Makin’ bacon

The finished product, fresh out of the smoker. The maple version is on the left, regular to the right.
The finished product, fresh out of the smoker. The maple version is on the left, regular to the right.

This week’s column is on making bacon. Seriously, try this. It’s so easy and so, so good. And how about the Trib’s new site design? It has a few bugs but it’s very clean. I like clean.

I’m not sure to whom I’m supposed to send the thank you note, but someone, somewhere decided that bacon is back. If the popularity of pork belly — unsliced bacon, really — on menus around town isn’t enough to convince you, perhaps the glut of adventurous, bacon-oriented recipes online will do. You can find blogs devoted to the stuff, recipes for bacon ice cream and even preorder your very own copy of “Bacon: A Love Story.”

But before I locked down my very own bacon-shaped cuff links — and it’s never too early to start thinking about Father’s Day, ladies — I figured I should try my hand at making bacon myself. I don’t just mean heating up a skillet; I mean the real deal.

Now, I’m no pork novice. I’ve dabbled my way through pulled pork shoulders, Italian roasts and more ribs and chops than I can fathom. But I’ve never made bacon from start to finish, and that hole in my life wasn’t going to just fill itself.

I went out and bought a copy of “Charcuterie,” by Michael Ruhlman and Brian Polcyn. Charcuterie is a French term for preserving meat — usually pork — through the application of salt. The salt dehydrates the meat — and any bacteria unlucky enough to land on it — and keeps a ham edible for months or even years. If you’ve ever been to the Boone County Ham Breakfast, you know about salt. The Egyptians knew about it, too. Historically, the technique has been about preservation and survival; now it’s all about taste.

Pink salt containing nitrite, which provides extra protection against bacteria, is the only special item needed to make bacon. I ordered some online and, while waiting for it to arrive, got to work tracking down a pork belly. The major local grocery stores were mostly unable to help, though one acknowledged getting the same inquiry just minutes before. Knowing the Asian fondness for pork belly, I gave Hong Kong Market out on I-70 Drive Southeast a try. They had what I needed but in smaller portions than I was looking for. And so I turned to Jim and Deanna Crocker, who raise hogs out by Hallsville.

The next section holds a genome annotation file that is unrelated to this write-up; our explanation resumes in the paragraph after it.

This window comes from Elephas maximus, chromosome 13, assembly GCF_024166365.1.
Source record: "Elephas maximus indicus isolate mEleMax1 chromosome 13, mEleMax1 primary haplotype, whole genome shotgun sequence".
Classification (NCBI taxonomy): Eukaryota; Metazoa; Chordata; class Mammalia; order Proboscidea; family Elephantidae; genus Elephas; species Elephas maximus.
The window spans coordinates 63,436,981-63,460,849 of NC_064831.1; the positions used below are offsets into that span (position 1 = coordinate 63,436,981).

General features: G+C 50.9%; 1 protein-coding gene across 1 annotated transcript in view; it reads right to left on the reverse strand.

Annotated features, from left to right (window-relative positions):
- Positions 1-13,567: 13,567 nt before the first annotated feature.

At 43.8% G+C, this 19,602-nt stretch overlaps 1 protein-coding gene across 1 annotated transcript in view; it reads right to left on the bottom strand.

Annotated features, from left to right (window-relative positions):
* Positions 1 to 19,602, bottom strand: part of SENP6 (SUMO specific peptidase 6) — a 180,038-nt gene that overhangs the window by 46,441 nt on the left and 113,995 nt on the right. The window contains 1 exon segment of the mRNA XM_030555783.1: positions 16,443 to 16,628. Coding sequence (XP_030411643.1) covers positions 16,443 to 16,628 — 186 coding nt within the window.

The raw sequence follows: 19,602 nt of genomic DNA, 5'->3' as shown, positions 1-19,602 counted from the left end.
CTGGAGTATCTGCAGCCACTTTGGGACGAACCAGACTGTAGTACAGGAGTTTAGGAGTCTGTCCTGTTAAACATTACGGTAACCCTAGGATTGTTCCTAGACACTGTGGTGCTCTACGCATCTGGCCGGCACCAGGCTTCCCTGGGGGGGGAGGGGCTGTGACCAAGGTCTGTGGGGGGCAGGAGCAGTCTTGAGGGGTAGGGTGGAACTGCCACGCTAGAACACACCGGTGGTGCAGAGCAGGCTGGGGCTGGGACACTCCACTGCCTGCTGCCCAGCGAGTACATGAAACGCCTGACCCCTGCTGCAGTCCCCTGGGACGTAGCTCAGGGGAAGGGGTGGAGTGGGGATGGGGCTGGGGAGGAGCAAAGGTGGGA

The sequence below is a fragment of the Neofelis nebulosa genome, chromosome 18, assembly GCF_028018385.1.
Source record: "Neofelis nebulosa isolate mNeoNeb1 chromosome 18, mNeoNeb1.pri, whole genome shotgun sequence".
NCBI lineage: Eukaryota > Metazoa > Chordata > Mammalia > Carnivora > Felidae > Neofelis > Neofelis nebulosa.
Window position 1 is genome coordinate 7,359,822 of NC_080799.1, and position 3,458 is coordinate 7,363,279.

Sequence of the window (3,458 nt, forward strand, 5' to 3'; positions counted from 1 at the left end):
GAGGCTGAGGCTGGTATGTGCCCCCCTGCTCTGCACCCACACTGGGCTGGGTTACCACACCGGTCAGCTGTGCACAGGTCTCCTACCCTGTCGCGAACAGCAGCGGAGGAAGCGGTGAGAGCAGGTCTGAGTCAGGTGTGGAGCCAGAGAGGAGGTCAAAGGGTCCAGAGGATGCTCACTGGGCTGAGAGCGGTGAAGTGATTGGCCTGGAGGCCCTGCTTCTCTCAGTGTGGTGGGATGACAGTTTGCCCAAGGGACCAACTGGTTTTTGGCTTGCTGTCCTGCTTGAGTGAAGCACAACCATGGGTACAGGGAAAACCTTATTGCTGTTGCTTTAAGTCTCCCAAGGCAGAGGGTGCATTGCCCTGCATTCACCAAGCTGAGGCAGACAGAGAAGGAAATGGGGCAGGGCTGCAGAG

I picked up a pork belly, reserved half for freezing and went to work on the other half, following the recipe in “Charcuterie.” That first effort was encouraging, but because I cooked it in the oven, it lacked any of the smokiness that makes bacon, bacon.

I broke out the smoker for attempt No. 2, and the end result was markedly improved. It was good, but nothing better than what you’d get at the grocery store. I decided to up the ante a bit and added a half-cup of maple syrup to the cure on the third try. Even before it left the smoker, it was obvious that we were getting somewhere.

And then the moment of truth, the frying pan. I cut a few slices off and laid them into the frying pan, where they began to sizzle and smoke. They didn’t shrink down and splatter like regular bacon. The smell was very lightly smoky and clean, rather than overpowering.

We sat down and ate, wide-eyed. My wife, finally impressed, pronounced it the best bacon she’d ever had. It was crispy on the outside, but the center was rich, melting, fatty goodness. Oh, it was good bacon. We ate it four times that weekend, but because people tend to eat less of things that are really, really good, I actually lost weight.